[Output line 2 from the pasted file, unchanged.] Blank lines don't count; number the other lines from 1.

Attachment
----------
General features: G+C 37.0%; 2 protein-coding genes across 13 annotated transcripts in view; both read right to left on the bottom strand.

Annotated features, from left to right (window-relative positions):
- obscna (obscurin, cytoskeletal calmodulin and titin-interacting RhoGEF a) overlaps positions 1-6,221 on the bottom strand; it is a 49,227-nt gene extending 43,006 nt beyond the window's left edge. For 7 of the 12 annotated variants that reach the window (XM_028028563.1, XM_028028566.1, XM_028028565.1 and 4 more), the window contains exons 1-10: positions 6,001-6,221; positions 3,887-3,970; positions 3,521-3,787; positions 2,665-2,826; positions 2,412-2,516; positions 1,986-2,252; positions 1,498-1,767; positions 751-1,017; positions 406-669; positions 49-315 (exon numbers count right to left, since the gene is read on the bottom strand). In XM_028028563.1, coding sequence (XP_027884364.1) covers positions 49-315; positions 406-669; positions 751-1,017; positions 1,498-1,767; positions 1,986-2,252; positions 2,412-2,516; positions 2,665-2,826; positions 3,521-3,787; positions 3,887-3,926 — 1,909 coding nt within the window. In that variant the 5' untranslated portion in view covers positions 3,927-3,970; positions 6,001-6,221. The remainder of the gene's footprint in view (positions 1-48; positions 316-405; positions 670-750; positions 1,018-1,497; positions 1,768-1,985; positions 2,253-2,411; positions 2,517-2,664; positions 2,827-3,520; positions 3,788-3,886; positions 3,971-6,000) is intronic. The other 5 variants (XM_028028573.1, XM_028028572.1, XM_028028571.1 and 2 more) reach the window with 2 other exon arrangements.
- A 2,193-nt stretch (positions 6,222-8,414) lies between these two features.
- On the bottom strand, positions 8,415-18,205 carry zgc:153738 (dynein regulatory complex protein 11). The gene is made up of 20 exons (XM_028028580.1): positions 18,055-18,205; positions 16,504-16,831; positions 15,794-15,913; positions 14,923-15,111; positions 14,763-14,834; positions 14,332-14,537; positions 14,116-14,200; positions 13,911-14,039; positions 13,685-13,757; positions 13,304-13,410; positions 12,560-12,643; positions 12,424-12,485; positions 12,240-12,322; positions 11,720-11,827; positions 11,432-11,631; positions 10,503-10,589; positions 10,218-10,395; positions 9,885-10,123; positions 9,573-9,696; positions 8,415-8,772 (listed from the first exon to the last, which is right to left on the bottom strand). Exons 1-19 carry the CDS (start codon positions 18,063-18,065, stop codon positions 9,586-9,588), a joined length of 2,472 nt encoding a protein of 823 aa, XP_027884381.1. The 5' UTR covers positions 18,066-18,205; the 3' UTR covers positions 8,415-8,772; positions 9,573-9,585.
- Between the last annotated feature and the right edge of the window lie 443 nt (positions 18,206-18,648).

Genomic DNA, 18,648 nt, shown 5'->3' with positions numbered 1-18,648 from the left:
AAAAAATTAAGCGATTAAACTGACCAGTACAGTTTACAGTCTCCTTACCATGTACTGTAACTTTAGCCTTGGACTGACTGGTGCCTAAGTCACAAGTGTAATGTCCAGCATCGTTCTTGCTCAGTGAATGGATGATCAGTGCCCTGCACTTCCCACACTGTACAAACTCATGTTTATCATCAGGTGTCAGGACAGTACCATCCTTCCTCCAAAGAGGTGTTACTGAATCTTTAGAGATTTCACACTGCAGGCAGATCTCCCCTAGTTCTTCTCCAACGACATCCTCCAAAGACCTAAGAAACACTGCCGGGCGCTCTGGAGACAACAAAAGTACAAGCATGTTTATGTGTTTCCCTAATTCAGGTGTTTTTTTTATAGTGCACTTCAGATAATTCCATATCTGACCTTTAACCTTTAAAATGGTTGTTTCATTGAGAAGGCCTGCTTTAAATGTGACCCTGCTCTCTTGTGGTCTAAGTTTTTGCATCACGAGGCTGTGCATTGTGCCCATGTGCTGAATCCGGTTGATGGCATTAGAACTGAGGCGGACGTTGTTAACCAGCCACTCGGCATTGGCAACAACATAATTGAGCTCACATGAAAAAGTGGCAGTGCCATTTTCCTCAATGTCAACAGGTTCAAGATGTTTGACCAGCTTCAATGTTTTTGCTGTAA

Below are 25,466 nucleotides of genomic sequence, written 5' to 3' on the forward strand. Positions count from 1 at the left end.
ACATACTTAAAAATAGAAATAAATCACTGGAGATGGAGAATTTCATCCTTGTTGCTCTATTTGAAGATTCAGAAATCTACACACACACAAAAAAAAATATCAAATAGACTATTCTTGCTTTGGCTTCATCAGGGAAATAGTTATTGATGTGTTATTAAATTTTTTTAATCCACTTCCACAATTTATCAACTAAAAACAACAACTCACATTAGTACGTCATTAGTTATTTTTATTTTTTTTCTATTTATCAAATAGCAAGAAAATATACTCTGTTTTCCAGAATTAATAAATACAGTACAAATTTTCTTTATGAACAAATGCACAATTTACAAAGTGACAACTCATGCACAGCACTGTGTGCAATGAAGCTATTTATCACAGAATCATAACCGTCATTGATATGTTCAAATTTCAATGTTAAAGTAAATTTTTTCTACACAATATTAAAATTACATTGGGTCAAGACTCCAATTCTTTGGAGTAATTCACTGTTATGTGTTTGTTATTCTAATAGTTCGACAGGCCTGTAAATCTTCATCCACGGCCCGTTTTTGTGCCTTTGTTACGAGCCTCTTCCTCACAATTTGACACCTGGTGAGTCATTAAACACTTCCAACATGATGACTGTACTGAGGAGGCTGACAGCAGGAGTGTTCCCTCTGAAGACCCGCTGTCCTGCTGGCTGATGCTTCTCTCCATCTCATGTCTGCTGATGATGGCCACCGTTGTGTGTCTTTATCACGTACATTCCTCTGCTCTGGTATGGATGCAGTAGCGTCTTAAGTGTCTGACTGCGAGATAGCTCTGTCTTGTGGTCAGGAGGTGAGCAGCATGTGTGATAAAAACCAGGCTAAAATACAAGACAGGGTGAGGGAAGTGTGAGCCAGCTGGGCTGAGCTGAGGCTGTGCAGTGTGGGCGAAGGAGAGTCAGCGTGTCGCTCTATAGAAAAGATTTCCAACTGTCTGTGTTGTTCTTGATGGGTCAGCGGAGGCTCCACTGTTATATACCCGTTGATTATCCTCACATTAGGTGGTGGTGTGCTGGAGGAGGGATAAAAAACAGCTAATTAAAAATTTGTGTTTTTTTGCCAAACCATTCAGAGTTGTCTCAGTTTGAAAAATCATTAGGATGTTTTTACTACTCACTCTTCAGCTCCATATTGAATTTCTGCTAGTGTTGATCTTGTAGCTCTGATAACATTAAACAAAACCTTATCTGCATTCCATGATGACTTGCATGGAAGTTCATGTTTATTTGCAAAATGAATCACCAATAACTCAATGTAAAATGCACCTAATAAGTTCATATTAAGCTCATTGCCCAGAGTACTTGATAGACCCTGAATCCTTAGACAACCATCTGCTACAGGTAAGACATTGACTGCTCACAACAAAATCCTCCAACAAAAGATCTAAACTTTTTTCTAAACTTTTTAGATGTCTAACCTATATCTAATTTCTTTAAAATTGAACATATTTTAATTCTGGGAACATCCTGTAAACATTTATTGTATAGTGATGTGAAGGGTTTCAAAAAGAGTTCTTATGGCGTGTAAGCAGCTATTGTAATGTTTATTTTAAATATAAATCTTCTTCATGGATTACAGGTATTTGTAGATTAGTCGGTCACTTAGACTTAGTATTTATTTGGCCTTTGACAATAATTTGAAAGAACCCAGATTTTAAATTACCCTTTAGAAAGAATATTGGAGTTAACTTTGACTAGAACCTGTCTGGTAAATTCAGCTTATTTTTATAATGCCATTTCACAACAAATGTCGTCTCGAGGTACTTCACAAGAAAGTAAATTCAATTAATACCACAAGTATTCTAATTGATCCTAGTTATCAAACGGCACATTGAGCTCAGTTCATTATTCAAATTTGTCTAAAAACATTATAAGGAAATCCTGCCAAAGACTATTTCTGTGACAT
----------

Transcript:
Annotated features, from left to right (window-relative positions):